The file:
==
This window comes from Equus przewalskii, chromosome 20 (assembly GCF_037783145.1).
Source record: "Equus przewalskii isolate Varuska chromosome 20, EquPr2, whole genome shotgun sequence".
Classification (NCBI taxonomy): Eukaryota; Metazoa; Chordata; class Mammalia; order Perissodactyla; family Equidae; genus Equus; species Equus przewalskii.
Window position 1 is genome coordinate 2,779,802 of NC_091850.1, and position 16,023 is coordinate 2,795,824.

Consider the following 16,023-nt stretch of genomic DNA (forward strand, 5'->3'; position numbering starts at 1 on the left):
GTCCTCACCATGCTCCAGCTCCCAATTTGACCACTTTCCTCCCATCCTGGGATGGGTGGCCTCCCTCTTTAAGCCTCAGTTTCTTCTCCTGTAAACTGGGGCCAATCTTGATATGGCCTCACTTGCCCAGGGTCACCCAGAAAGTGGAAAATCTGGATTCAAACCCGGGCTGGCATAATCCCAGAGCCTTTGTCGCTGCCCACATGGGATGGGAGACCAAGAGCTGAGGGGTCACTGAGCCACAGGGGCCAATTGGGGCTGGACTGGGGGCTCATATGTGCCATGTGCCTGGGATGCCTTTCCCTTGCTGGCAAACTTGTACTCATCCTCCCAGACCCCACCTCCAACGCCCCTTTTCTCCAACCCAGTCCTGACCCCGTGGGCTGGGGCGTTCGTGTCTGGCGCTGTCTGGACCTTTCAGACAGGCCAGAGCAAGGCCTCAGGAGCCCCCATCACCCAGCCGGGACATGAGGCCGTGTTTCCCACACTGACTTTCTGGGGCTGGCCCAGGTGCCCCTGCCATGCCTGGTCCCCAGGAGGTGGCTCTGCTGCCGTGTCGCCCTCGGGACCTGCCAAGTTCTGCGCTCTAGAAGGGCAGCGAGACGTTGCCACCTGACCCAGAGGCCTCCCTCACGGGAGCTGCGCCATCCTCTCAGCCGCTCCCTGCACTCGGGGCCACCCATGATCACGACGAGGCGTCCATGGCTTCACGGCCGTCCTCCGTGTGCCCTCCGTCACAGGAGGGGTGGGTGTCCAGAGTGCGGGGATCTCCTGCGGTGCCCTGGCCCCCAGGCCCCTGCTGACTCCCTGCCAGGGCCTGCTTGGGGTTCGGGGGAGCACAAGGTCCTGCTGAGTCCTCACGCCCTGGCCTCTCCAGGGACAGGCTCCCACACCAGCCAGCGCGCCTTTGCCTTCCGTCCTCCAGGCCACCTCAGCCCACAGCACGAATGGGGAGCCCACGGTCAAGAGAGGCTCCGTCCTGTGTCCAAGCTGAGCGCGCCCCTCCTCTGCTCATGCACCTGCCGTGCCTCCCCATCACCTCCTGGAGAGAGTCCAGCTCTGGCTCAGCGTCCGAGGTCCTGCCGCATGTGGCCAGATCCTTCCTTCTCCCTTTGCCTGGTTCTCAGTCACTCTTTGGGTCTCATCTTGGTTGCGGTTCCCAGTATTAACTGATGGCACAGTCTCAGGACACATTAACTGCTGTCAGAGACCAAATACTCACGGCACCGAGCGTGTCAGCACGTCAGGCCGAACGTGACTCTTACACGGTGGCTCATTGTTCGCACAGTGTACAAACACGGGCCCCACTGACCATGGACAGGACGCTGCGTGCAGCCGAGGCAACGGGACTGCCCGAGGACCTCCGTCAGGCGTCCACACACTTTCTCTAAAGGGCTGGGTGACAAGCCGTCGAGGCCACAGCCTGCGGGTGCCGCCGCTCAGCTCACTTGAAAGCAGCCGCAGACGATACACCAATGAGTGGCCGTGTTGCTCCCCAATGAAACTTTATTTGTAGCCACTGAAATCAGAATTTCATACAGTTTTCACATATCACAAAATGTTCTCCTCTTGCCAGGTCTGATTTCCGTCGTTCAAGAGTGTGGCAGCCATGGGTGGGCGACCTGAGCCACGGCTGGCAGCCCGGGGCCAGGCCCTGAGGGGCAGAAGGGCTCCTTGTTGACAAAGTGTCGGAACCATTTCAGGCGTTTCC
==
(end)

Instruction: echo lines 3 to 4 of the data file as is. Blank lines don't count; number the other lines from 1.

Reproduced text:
Classification (NCBI taxonomy): Eukaryota; Metazoa; Chordata; class Mammalia; order Perissodactyla; family Equidae; genus Equus; species Equus przewalskii.
Window position 1 is genome coordinate 2,779,802 of NC_091850.1, and position 16,023 is coordinate 2,795,824.